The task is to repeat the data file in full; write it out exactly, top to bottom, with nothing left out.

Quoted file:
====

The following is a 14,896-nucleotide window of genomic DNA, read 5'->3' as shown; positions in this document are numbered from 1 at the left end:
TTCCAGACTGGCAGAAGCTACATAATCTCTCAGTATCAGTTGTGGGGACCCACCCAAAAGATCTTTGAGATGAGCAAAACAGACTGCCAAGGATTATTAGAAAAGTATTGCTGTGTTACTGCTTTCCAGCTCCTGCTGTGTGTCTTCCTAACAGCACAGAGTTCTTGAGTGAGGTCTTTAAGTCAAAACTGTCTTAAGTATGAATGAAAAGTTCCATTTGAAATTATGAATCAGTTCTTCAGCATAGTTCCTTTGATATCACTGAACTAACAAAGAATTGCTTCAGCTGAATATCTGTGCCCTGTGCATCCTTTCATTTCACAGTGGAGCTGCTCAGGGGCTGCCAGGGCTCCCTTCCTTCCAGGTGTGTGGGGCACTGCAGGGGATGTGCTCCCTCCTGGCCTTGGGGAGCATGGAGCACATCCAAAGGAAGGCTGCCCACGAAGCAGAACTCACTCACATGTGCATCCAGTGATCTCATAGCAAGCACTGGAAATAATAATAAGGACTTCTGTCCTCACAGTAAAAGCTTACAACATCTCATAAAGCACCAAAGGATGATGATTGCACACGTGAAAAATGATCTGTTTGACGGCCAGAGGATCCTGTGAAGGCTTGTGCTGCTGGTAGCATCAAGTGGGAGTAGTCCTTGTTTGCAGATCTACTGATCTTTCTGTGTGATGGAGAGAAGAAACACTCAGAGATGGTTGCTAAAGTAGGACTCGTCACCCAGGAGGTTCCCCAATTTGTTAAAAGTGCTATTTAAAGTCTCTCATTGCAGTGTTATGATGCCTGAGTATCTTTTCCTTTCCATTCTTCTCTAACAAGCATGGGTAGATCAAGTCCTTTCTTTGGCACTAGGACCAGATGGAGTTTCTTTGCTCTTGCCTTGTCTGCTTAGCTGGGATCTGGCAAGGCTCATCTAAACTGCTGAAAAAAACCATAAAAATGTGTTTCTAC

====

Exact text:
The following is a 14,896-nucleotide window of genomic DNA, read 5'->3' as shown; positions in this document are numbered from 1 at the left end:
TTCCAGACTGGCAGAAGCTACATAATCTCTCAGTATCAGTTGTGGGGACCCACCCAAAAGATCTTTGAGATGAGCAAAACAGACTGCCAAGGATTATTAGAAAAGTATTGCTGTGTTACTGCTTTCCAGCTCCTGCTGTGTGTCTTCCTAACAGCACAGAGTTCTTGAGTGAGGTCTTTAAGTCAAAACTGTCTTAAGTATGAATGAAAAGTTCCATTTGAAATTATGAATCAGTTCTTCAGCATAGTTCCTTTGATATCACTGAACTAACAAAGAATTGCTTCAGCTGAATATCTGTGCCCTGTGCATCCTTTCATTTCACAGTGGAGCTGCTCAGGGGCTGCCAGGGCTCCCTTCCTTCCAGGTGTGTGGGGCACTGCAGGGGATGTGCTCCCTCCTGGCCTTGGGGAGCATGGAGCACATCCAAAGGAAGGCTGCCCACGAAGCAGAACTCACTCACATGTGCATCCAGTGATCTCATAGCAAGCACTGGAAATAATAATAAGGACTTCTGTCCTCACAGTAAAAGCTTACAACATCTCATAAAGCACCAAAGGATGATGATTGCACACGTGAAAAATGATCTGTTTGACGGCCAGAGGATCCTGTGAAGGCTTGTGCTGCTGGTAGCATCAAGTGGGAGTAGTCCTTGTTTGCAGATCTACTGATCTTTCTGTGTGATGGAGAGAAGAAACACTCAGAGATGGTTGCTAAAGTAGGACTCGTCACCCAGGAGGTTCCCCAATTTGTTAAAAGTGCTATTTAAAGTCTCTCATTGCAGTGTTATGATGCCTGAGTATCTTTTCCTTTCCATTCTTCTCTAACAAGCATGGGTAGATCAAGTCCTTTCTTTGGCACTAGGACCAGATGGAGTTTCTTTGCTCTTGCCTTGTCTGCTTAGCTGGGATCTGGCAAGGCTCATCTAAACTGCTGAAAAAAACCATAAAAATGTGTTTCTAC